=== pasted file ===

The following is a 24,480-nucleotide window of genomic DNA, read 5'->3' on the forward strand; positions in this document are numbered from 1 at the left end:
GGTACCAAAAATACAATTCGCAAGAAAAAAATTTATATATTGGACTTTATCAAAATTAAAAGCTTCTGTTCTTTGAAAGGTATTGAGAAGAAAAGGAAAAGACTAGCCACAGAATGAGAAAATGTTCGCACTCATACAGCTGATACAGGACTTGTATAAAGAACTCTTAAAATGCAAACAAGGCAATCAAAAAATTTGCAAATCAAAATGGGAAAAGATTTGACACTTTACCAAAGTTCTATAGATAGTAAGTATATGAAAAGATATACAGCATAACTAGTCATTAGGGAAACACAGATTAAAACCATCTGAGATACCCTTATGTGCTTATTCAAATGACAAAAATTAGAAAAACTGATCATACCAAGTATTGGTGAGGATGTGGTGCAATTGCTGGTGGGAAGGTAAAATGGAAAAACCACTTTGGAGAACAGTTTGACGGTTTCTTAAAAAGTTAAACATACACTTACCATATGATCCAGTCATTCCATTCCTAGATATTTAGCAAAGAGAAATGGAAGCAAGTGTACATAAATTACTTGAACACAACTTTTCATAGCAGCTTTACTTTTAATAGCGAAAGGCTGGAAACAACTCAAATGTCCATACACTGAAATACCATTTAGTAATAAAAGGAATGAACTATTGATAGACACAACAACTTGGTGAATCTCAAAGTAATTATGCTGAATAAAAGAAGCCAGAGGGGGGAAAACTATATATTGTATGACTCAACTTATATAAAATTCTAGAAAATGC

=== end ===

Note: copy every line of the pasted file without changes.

The following is a 24,480-nucleotide window of genomic DNA, read 5'->3' on the forward strand; positions in this document are numbered from 1 at the left end:
GGTACCAAAAATACAATTCGCAAGAAAAAAATTTATATATTGGACTTTATCAAAATTAAAAGCTTCTGTTCTTTGAAAGGTATTGAGAAGAAAAGGAAAAGACTAGCCACAGAATGAGAAAATGTTCGCACTCATACAGCTGATACAGGACTTGTATAAAGAACTCTTAAAATGCAAACAAGGCAATCAAAAAATTTGCAAATCAAAATGGGAAAAGATTTGACACTTTACCAAAGTTCTATAGATAGTAAGTATATGAAAAGATATACAGCATAACTAGTCATTAGGGAAACACAGATTAAAACCATCTGAGATACCCTTATGTGCTTATTCAAATGACAAAAATTAGAAAAACTGATCATACCAAGTATTGGTGAGGATGTGGTGCAATTGCTGGTGGGAAGGTAAAATGGAAAAACCACTTTGGAGAACAGTTTGACGGTTTCTTAAAAAGTTAAACATACACTTACCATATGATCCAGTCATTCCATTCCTAGATATTTAGCAAAGAGAAATGGAAGCAAGTGTACATAAATTACTTGAACACAACTTTTCATAGCAGCTTTACTTTTAATAGCGAAAGGCTGGAAACAACTCAAATGTCCATACACTGAAATACCATTTAGTAATAAAAGGAATGAACTATTGATAGACACAACAACTTGGTGAATCTCAAAGTAATTATGCTGAATAAAAGAAGCCAGAGGGGGGAAAACTATATATTGTATGACTCAACTTATATAAAATTCTAGAAAATGC